Three years after Gaviota Coast oil spill, lawmakers demand answers on overdue pipeline rules implementation
Washington–Senator Dianne Feinstein and Congressman Salud Carbajal (both D-Calif.) requested that the Pipeline Hazardous Materials Safety Administration (PHMSA) provide an explanation as to why the agency has failed to enact several long overdue gas and hazardous liquid pipeline safety improvements. The Department of Transportation’s (DOT) Inspector General found that as of October 2016, PHMSA has failed to implement 20 of 81 directives required by law, including eight pipeline safety rulemaking mandates in the Pipeline Safety, Regulatory Certainty, and Job Creation Act of 2011 (P.L 112-90).
“It is unacceptable that seven years after these measures were signed into law, a number of critical overdue pipeline safety rules remain unenforced,” the members wrote. “We know that oil spills will continue to happen as long as we continue to rely on fossil fuels for our energy security. PHMSA has an obligation to initiate rulemaking to implement these common-sense safety standards to mitigate these risks. We cannot continue to wait for another catastrophe to occur for PHMSA to take action.”
In May of 2015, pipeline Line 901’s failure resulted in more than 100,000 gallons of crude oil spilled along the Gaviota Coast in California.
Last September, the House unanimously passed Carbajal’s amendment to the FY18 Transportation, Housing and Urban Development Appropriations bill, requiring updated automatic shutoff valves and leak detection standards for oil and gas pipelines. The amendment set aside $1 million of PHMSA's budget for the finalization and implementation of section 4 and section 8 of the bipartisan 2011 pipeline safety law. Ultimately, the legislation was not adopted in the FY18 omnibus appropriations package.
The full text of the letter follows:
May 17, 2018
The Honorable Elaine L. Chao
Department of Transportation
1200 New Jersey Avenue, S.E.
Washington, D.C. 20590
The Honorable Howard “Skip” Elliot
Pipeline and Hazardous Material Safety Administration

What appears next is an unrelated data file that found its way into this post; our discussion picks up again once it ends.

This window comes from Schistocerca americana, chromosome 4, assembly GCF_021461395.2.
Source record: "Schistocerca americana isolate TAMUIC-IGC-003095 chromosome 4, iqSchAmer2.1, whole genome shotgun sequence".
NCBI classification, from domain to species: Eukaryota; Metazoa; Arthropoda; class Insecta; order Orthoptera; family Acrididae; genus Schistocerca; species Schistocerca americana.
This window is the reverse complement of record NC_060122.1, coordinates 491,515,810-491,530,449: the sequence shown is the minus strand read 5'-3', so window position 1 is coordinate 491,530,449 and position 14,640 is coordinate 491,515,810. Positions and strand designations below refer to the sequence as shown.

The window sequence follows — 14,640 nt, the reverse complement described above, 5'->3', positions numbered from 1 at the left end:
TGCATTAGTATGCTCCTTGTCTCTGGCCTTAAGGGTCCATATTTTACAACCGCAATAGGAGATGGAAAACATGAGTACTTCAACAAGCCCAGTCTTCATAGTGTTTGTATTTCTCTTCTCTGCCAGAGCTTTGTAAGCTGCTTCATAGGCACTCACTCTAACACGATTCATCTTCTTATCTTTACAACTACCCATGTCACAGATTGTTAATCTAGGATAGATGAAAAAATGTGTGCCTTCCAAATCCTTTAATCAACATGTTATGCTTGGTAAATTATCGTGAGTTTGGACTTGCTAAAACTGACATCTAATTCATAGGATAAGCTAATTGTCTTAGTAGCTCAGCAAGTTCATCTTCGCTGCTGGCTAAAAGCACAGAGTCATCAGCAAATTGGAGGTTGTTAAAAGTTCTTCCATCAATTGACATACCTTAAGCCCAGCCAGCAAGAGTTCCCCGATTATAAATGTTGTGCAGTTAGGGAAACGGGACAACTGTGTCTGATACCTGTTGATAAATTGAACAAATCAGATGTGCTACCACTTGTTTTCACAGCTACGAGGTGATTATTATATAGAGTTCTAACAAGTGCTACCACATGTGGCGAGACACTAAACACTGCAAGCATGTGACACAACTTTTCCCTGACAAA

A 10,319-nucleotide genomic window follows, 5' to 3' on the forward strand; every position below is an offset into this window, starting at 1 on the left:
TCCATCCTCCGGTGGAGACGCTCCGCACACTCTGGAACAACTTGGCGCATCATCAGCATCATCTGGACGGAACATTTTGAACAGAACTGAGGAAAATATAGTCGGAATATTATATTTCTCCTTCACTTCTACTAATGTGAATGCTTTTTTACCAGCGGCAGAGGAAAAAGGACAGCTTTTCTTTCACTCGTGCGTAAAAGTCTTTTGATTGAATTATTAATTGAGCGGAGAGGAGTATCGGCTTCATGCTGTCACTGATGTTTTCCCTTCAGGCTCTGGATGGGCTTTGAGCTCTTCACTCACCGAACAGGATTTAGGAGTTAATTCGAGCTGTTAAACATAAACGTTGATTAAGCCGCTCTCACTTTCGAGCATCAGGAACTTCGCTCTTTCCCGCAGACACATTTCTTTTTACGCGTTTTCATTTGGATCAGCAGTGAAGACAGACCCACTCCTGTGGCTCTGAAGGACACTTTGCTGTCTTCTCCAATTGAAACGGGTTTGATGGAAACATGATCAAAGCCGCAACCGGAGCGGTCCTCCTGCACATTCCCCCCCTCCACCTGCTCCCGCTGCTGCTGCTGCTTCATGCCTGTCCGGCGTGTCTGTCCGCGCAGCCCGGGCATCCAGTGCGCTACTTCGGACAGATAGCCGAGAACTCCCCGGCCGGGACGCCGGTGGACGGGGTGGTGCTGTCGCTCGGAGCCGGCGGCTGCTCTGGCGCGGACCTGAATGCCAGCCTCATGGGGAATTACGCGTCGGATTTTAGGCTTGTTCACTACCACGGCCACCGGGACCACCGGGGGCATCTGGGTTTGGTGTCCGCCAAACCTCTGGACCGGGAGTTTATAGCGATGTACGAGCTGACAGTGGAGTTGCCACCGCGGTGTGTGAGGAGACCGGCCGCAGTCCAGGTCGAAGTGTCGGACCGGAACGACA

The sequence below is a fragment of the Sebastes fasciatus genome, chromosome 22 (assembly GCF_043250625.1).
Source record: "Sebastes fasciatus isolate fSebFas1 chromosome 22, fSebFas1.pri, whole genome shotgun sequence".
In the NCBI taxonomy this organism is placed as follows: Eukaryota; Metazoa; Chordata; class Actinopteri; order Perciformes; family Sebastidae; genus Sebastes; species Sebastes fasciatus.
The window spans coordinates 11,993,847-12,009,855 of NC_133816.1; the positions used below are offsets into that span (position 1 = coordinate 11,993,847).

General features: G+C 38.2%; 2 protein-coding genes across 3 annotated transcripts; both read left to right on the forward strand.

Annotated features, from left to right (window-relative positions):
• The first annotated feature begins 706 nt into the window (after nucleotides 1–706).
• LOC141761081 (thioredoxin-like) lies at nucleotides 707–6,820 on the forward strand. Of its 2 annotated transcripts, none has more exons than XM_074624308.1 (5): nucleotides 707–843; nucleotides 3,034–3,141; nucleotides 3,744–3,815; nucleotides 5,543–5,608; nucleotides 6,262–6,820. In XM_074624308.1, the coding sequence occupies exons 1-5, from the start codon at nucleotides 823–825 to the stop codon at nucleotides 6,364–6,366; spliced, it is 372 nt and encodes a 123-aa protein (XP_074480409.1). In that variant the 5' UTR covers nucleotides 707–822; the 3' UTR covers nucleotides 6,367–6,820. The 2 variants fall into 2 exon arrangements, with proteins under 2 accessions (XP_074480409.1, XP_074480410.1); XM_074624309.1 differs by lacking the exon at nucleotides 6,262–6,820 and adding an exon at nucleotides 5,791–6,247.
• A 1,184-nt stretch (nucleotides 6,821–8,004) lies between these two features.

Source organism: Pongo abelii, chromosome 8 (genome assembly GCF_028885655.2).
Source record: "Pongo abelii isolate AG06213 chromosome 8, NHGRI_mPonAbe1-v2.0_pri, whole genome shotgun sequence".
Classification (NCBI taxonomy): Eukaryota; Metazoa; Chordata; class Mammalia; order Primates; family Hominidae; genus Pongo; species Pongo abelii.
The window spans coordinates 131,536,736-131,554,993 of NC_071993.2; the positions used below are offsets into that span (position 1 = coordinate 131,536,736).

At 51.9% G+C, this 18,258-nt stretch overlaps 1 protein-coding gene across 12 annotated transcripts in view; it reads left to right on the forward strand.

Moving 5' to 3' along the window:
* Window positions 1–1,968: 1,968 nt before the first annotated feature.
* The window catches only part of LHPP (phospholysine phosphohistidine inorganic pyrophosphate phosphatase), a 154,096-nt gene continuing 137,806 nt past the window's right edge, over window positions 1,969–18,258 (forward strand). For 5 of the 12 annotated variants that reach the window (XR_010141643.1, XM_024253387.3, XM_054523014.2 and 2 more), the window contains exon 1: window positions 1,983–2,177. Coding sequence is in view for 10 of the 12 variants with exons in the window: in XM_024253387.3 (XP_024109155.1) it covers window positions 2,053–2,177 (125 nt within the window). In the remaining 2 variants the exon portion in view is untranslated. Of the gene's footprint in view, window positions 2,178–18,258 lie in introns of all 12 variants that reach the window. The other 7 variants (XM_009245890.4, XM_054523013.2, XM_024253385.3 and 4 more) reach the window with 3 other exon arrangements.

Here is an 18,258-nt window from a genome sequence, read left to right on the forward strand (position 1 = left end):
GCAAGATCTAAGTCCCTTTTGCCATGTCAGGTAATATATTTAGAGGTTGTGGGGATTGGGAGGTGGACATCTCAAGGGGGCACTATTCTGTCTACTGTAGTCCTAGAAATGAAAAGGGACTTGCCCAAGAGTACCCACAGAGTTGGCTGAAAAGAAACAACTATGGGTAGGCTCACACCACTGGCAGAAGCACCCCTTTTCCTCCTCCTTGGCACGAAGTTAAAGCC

1200 New Jersey Avenue, S.E.
Washington, D.C. 20590
Dear Secretary Chao and Administrator Elliot:
We are writing today to request an update on the implementation of the Pipeline Safety, Regulatory Certainty, and Job Creation Act of 2011 (P.L 112-90, hereafter “Pipeline Safety Act of 2011”) and urge you to prioritize finalizing critical pipeline safety rules.
The Pipeline and Hazardous Material Safety Administration (PHMSA) is charged with overseeing over 2.6 million miles of pipelines transporting natural gas, oil and hazardous liquid across the United States. However, PHMSA has languished in promulgating and enforcing many safety standards as mandated by Congress. On October 18, 2016, the Department of Transportation’s Inspector General released a report, which found that PHMSA has failed to implement 20 of 81 directives required by law, including eight pipeline safety rulemaking mandates from the Pipeline Safety Act of 2011.
Today, nearly six and a half years after the enactment of the Pipeline Safety Act of 2011, rulemakings related to leak detection, emergency shutoff valves, and public education and awareness are still not finalized. The May 19, 2015 Refugio oil spill, off Santa Barbara County, that spilled over 100,000 gallons of crude oil into our oceans and shut down commercial fisheries, raises questions about PHMSA’s ability to enforce proper oversight of our nation’s pipeline safety laws.
In 2011, Congress worked in a bipartisan way to pass the Pipeline Safety, Regulatory Certainty, and Job Creation Act. This law directed PHMSA to update and strengthen key pipeline safety standards. The law called on PHMSA to issue a rule requiring the installation of automatic and remote-control shutoff valves and leak detection technology after PHMSA and its predecessor agency, the Research and Special Program Agency (RSPA) failed to adopt safety recommendations issued from the National Transportation Safety Board (NTSB) more than 20 years ago.
In 1995, after investigating the Texas Eastern Transmission Corporation (TETCO) pipeline explosion, in which 1,500 local residents were evacuated after escaped natural gas ignited and sent flames 400 feet into the air, the NTSB recommended that the RSPA “expedite requirements for installing automatic – or remote-operated mainline valves on high-pressure pipelines in urban and environmentally sensitive areas to provide for rapid shutdown of failed pipeline segments.”
While an automatic shutoff valve may not stop an oil spill from happening, it can mitigate some of the damage on our communities. During the 2015 Refugio oil spill, it took operators over two hours to find the source of the burst.
We know that oil spills will continue to happen as long as we continue to rely on fossil fuels for our energy security. PHMSA has an obligation to initiate rulemaking to implement these common-sense safety standards to mitigate these risks. We cannot continue to wait for another catastrophe to occur for PHMSA to take action. We ask that you provide an update on outstanding actions required by the Pipeline Safety Act of 2011 and present a timeframe for when PHMSA will finalize these standards.
United States Senator
Salud O. Carbajal
Member of Congress